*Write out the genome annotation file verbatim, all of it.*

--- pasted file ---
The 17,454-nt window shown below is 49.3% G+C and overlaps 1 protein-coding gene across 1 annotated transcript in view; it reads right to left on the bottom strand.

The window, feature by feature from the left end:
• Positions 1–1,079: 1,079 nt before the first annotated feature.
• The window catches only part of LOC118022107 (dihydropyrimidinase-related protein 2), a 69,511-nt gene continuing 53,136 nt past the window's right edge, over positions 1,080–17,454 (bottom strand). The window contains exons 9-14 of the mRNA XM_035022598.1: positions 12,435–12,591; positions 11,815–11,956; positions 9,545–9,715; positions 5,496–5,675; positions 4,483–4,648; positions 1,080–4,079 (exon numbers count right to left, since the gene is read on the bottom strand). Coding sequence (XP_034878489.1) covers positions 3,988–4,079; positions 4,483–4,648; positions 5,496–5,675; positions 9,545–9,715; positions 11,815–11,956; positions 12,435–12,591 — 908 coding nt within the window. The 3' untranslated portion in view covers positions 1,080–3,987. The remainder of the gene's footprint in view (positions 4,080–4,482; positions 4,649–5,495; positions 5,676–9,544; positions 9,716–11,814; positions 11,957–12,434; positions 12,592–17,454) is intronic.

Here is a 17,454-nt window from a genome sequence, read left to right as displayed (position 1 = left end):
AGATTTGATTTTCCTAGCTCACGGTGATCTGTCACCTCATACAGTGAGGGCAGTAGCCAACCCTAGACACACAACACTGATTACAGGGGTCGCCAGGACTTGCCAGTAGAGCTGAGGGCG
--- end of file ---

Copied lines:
The 17,454-nt window shown below is 49.3% G+C and overlaps 1 protein-coding gene across 1 annotated transcript in view; it reads right to left on the bottom strand.

The window, feature by feature from the left end:
• Positions 1–1,079: 1,079 nt before the first annotated feature.
• The window catches only part of LOC118022107 (dihydropyrimidinase-related protein 2), a 69,511-nt gene continuing 53,136 nt past the window's right edge, over positions 1,080–17,454 (bottom strand). The window contains exons 9-14 of the mRNA XM_035022598.1: positions 12,435–12,591; positions 11,815–11,956; positions 9,545–9,715; positions 5,496–5,675; positions 4,483–4,648; positions 1,080–4,079 (exon numbers count right to left, since the gene is read on the bottom strand). Coding sequence (XP_034878489.1) covers positions 3,988–4,079; positions 4,483–4,648; positions 5,496–5,675; positions 9,545–9,715; positions 11,815–11,956; positions 12,435–12,591 — 908 coding nt within the window. The 3' untranslated portion in view covers positions 1,080–3,987. The remainder of the gene's footprint in view (positions 4,080–4,482; positions 4,649–5,495; positions 5,676–9,544; positions 9,716–11,814; positions 11,957–12,434; positions 12,592–17,454) is intronic.

Here is a 17,454-nt window from a genome sequence, read left to right as displayed (position 1 = left end):
AGATTTGATTTTCCTAGCTCACGGTGATCTGTCACCTCATACAGTGAGGGCAGTAGCCAACCCTAGACACACAACACTGATTACAGGGGTCGCCAGGACTTGCCAGTAGAGCTGAGGGCG